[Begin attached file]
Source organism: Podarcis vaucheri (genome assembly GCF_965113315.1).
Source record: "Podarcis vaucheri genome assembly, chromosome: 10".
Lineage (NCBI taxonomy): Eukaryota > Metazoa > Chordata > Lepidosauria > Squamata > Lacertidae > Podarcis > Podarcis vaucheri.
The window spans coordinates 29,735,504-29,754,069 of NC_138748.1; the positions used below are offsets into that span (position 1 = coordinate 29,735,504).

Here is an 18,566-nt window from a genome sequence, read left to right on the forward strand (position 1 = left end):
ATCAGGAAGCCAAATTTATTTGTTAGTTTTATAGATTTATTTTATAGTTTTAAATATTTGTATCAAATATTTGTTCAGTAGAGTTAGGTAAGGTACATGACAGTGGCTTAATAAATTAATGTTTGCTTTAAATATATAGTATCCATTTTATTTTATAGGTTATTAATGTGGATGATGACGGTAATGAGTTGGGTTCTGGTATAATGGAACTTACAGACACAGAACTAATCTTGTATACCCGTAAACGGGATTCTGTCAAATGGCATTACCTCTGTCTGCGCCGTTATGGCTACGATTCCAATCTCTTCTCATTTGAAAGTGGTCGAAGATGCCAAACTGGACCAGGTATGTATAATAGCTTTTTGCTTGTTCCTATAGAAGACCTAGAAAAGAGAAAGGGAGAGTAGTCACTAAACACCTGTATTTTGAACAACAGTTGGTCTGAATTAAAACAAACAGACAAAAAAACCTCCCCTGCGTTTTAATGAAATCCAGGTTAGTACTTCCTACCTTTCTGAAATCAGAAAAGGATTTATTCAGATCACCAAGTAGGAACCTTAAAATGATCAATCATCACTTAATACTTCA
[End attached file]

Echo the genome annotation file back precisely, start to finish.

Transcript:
Source organism: Podarcis vaucheri (genome assembly GCF_965113315.1).
Source record: "Podarcis vaucheri genome assembly, chromosome: 10".
Lineage (NCBI taxonomy): Eukaryota > Metazoa > Chordata > Lepidosauria > Squamata > Lacertidae > Podarcis > Podarcis vaucheri.
The window spans coordinates 29,735,504-29,754,069 of NC_138748.1; the positions used below are offsets into that span (position 1 = coordinate 29,735,504).

Here is an 18,566-nt window from a genome sequence, read left to right on the forward strand (position 1 = left end):
ATCAGGAAGCCAAATTTATTTGTTAGTTTTATAGATTTATTTTATAGTTTTAAATATTTGTATCAAATATTTGTTCAGTAGAGTTAGGTAAGGTACATGACAGTGGCTTAATAAATTAATGTTTGCTTTAAATATATAGTATCCATTTTATTTTATAGGTTATTAATGTGGATGATGACGGTAATGAGTTGGGTTCTGGTATAATGGAACTTACAGACACAGAACTAATCTTGTATACCCGTAAACGGGATTCTGTCAAATGGCATTACCTCTGTCTGCGCCGTTATGGCTACGATTCCAATCTCTTCTCATTTGAAAGTGGTCGAAGATGCCAAACTGGACCAGGTATGTATAATAGCTTTTTGCTTGTTCCTATAGAAGACCTAGAAAAGAGAAAGGGAGAGTAGTCACTAAACACCTGTATTTTGAACAACAGTTGGTCTGAATTAAAACAAACAGACAAAAAAACCTCCCCTGCGTTTTAATGAAATCCAGGTTAGTACTTCCTACCTTTCTGAAATCAGAAAAGGATTTATTCAGATCACCAAGTAGGAACCTTAAAATGATCAATCATCACTTAATACTTCA